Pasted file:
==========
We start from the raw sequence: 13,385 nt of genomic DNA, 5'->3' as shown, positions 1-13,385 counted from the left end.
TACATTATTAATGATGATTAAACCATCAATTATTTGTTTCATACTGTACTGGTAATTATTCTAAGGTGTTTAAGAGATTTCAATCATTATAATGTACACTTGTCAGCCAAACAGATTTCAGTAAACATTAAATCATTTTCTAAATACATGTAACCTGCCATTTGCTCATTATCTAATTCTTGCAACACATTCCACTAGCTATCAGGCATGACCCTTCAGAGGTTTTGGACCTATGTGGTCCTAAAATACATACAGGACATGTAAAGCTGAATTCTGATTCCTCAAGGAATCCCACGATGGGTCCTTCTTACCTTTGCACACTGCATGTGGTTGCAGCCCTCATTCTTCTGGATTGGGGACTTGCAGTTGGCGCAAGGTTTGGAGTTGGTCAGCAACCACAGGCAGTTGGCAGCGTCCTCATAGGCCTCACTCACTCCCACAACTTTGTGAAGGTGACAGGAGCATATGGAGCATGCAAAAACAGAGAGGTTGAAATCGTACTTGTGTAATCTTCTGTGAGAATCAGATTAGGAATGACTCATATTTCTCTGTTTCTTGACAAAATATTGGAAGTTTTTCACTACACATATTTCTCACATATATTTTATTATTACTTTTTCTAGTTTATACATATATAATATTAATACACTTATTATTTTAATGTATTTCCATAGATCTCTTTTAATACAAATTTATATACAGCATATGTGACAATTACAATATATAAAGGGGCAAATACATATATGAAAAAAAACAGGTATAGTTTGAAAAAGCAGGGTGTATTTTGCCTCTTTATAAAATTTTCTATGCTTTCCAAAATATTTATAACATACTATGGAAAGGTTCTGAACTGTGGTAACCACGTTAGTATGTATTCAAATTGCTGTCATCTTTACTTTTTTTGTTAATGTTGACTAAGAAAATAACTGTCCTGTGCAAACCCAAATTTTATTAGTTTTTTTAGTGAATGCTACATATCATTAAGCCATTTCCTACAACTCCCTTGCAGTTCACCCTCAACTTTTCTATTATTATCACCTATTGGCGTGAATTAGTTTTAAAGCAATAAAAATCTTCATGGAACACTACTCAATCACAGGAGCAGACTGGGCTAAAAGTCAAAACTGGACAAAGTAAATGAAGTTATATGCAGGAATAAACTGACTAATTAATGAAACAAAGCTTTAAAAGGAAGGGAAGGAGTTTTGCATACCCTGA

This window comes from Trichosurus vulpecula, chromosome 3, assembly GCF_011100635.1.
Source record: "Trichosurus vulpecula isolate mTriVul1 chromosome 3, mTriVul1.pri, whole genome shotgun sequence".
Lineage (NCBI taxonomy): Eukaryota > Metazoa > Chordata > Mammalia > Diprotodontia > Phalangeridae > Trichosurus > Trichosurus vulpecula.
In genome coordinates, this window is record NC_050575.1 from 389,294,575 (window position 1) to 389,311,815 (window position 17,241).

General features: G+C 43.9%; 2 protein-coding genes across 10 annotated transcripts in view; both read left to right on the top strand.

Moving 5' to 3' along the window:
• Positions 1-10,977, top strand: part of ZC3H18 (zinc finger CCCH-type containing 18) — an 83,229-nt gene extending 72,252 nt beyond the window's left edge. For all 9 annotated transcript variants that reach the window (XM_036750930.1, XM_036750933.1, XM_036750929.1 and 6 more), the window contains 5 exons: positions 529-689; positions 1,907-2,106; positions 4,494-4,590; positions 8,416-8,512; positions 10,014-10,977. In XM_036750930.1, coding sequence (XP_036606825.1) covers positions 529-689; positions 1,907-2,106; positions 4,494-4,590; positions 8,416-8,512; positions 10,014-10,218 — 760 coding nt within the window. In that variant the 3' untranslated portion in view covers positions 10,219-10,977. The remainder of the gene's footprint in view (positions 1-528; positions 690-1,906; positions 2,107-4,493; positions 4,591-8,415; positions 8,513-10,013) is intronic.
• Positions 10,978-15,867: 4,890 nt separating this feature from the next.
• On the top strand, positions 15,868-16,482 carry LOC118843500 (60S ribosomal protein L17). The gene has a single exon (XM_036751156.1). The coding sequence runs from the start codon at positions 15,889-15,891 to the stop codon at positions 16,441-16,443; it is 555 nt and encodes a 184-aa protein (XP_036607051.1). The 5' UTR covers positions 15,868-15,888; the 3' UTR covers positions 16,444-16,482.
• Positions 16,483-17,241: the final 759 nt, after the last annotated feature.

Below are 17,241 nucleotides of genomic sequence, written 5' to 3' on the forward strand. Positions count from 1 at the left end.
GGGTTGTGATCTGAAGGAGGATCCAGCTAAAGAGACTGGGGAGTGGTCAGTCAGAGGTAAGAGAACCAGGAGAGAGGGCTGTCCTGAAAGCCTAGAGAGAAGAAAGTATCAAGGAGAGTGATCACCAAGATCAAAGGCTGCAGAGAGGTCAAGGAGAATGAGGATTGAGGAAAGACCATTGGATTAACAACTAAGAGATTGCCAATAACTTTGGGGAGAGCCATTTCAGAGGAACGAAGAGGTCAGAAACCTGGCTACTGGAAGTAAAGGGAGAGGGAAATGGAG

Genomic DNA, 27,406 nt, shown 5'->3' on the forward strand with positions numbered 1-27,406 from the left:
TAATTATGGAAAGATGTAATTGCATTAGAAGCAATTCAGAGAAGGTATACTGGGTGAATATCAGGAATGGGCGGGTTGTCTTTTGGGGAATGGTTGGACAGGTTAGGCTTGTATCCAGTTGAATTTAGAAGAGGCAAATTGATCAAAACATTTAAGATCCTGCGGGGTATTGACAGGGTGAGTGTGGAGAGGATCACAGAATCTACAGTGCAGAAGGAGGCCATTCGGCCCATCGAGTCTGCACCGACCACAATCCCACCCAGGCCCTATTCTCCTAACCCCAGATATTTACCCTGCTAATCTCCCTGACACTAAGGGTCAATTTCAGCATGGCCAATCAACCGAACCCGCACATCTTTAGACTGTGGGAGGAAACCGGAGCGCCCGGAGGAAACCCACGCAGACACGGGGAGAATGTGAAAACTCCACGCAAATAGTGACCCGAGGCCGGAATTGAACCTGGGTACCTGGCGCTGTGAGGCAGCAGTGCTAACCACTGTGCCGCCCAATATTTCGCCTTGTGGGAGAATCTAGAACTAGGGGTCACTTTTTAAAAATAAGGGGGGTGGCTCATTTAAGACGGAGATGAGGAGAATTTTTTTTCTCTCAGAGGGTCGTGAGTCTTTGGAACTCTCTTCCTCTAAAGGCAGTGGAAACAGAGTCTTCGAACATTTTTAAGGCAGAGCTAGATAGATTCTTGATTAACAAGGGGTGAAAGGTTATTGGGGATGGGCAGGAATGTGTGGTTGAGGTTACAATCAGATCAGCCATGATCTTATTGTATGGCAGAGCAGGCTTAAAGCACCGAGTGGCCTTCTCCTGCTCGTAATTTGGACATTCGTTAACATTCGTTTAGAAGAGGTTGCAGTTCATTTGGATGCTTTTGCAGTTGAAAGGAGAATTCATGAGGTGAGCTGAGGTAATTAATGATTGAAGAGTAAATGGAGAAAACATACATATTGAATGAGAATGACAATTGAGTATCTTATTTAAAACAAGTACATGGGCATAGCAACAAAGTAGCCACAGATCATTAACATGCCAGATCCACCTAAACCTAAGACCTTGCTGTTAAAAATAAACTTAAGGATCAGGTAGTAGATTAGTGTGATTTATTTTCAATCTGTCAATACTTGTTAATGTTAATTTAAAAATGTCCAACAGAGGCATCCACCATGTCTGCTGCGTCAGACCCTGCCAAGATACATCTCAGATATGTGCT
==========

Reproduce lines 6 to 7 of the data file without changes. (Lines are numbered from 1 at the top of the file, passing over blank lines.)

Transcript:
In genome coordinates, this window is record NC_050575.1 from 389,294,575 (window position 1) to 389,311,815 (window position 17,241).

General features: G+C 43.9%; 2 protein-coding genes across 10 annotated transcripts in view; both read left to right on the top strand.